“The promise of happiness attached to taut tits and their Coca-Cola casual marketing was flattened into an austere vision, radical only in its Hardwickian longing for the ‘inevitable.’ Much like the indefinitely postponed ‘orgasm’ that has elsewhere stalled in Wesselmann’s painterly time, the ‘inevitable’ was the end to or suspension of fantasy. With increased visibility and access came desensitization, banality, and boredom—the seductive, Warholian center vortex of the 1960s.”—Sabrina Tarasoff
Published on the occasion of the exhibition Tom Wesselmann: La Promesse du Bonheur, curated by Chris Sharp with the scientific coordination of Cristiano Raimondi, held at Villa Paloma in Monaco June 29, 2018, through January 6, 2019, this catalogue is a critical overview of a key American Pop artist and an important opportunity to analyze specific aspects of his work: Victorian and post-Victorian sexuality, female agency, postwar economic abundance, beauty, the erotics of anticipation, the politics of the gaze, and strategies of indeterminacy. Every aspect of the book’s design, including its more than 170 color illustrations, is conceived to reflect on the artist’s haptic, indexical painterly approach and oversize scale system.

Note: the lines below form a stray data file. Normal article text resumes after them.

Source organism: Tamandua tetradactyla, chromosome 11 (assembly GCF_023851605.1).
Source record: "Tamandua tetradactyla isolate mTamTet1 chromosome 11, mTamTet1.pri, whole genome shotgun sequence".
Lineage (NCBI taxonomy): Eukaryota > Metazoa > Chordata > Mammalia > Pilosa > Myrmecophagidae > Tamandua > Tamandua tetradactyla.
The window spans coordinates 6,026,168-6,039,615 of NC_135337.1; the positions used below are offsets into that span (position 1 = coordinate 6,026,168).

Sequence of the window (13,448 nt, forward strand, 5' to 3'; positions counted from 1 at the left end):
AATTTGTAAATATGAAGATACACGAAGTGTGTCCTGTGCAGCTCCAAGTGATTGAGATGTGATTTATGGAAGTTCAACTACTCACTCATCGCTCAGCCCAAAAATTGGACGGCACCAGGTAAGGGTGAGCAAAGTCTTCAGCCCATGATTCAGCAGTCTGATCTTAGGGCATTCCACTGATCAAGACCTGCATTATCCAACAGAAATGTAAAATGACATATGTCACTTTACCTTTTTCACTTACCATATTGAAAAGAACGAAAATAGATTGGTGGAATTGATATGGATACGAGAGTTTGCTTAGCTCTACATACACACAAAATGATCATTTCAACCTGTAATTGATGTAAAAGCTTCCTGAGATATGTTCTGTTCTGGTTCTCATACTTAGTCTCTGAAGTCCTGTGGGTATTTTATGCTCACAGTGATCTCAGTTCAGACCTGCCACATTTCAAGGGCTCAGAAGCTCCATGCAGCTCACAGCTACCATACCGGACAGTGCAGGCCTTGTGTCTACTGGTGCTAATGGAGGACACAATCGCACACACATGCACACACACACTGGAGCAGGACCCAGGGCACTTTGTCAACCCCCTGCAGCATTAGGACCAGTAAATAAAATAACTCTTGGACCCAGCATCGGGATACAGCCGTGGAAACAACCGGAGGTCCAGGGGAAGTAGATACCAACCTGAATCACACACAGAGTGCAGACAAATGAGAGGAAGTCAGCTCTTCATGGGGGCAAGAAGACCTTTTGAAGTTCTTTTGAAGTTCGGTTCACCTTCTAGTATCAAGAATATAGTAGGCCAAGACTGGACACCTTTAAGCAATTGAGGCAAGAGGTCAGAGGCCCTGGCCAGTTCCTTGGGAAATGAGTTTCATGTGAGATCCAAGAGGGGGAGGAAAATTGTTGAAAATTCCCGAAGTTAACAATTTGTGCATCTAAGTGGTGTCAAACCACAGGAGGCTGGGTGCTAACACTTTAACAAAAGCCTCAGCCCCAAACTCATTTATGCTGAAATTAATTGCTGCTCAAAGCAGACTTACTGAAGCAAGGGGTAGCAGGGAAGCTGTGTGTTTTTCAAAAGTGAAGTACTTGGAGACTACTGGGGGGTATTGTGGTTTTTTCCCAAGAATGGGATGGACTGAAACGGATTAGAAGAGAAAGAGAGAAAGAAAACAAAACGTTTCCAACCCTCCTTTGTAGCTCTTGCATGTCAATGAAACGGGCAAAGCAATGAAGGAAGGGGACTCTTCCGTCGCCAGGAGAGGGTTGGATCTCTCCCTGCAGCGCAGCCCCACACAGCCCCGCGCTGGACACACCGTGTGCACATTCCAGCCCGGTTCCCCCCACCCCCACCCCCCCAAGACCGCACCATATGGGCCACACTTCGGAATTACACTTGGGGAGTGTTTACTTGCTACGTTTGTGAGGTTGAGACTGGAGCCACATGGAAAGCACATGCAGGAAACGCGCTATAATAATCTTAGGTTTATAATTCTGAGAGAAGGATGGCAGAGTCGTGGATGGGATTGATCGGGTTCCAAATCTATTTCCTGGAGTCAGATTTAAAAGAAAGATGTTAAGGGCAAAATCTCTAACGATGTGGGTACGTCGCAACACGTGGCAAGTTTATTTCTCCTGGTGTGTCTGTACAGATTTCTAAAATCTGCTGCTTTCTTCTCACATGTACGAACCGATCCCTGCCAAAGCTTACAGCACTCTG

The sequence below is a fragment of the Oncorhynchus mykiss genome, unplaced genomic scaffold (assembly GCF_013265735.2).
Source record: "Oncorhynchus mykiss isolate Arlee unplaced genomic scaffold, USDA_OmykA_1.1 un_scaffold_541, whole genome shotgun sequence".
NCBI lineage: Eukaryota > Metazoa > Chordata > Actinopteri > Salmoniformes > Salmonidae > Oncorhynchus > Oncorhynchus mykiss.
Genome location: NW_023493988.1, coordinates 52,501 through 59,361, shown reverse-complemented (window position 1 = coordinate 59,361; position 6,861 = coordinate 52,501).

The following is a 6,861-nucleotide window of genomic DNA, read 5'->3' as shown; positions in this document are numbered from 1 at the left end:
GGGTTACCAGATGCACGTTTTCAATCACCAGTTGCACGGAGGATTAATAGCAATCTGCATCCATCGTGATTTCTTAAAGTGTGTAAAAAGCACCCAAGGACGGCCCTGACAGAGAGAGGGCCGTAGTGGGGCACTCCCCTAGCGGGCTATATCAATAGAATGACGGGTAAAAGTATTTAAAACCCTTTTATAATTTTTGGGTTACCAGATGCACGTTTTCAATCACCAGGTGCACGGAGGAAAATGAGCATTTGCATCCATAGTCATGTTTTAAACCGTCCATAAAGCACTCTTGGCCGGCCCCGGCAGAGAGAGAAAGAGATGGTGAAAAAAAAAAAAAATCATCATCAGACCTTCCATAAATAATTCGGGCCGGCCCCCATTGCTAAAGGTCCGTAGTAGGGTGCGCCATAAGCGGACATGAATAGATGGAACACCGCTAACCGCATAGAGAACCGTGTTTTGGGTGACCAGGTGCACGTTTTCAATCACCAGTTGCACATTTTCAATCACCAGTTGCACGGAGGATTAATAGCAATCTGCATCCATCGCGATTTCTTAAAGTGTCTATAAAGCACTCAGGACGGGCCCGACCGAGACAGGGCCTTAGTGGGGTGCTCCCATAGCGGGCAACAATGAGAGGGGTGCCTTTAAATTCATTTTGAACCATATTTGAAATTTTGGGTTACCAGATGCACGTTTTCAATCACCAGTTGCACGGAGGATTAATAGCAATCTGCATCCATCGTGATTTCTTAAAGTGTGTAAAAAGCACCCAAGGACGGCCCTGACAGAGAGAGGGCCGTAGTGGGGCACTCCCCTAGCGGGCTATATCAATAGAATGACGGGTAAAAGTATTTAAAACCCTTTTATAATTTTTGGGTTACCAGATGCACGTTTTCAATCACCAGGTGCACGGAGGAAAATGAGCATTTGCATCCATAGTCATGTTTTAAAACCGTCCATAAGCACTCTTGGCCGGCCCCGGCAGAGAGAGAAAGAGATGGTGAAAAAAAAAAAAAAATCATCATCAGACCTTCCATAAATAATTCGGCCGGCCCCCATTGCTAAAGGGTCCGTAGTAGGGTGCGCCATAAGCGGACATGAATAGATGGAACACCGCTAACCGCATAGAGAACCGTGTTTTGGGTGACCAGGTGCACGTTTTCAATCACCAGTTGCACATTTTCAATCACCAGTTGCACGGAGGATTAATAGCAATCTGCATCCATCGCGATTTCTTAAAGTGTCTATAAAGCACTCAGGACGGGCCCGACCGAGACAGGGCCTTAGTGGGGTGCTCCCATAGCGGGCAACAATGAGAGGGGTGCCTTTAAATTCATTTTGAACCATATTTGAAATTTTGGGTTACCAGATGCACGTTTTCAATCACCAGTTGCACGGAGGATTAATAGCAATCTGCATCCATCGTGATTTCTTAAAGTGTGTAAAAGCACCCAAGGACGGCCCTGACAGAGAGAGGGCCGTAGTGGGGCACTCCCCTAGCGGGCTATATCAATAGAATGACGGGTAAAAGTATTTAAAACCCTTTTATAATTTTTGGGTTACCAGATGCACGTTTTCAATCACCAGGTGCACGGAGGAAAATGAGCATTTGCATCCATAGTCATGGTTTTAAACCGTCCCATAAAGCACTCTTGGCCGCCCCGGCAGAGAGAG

Through Steven Marcus’s concept of “pornotopia” and the perspective of economy and abundance in postwar American society, the critical essay by Chris Sharp examines Wesselmann’s depictions of the sexual, developed formally in the works by means of hyperbole, hierarchies of elements, elision, and omission. The second critical essay by Sabrina Tarasoff leverages Julian Wasser’s iconic 1963 photograph Duchamp Playing Chess with a Nude, the 1969 “breast action” during one of Theodor W. Adorno’s classes, and more to deliberate the intentional in-betweenness in Wesselmann’s work, “interest” as a category preceding definition, semantic versus formal dimensions, and midcentury sensibilities regarding masculinity and female empowerment.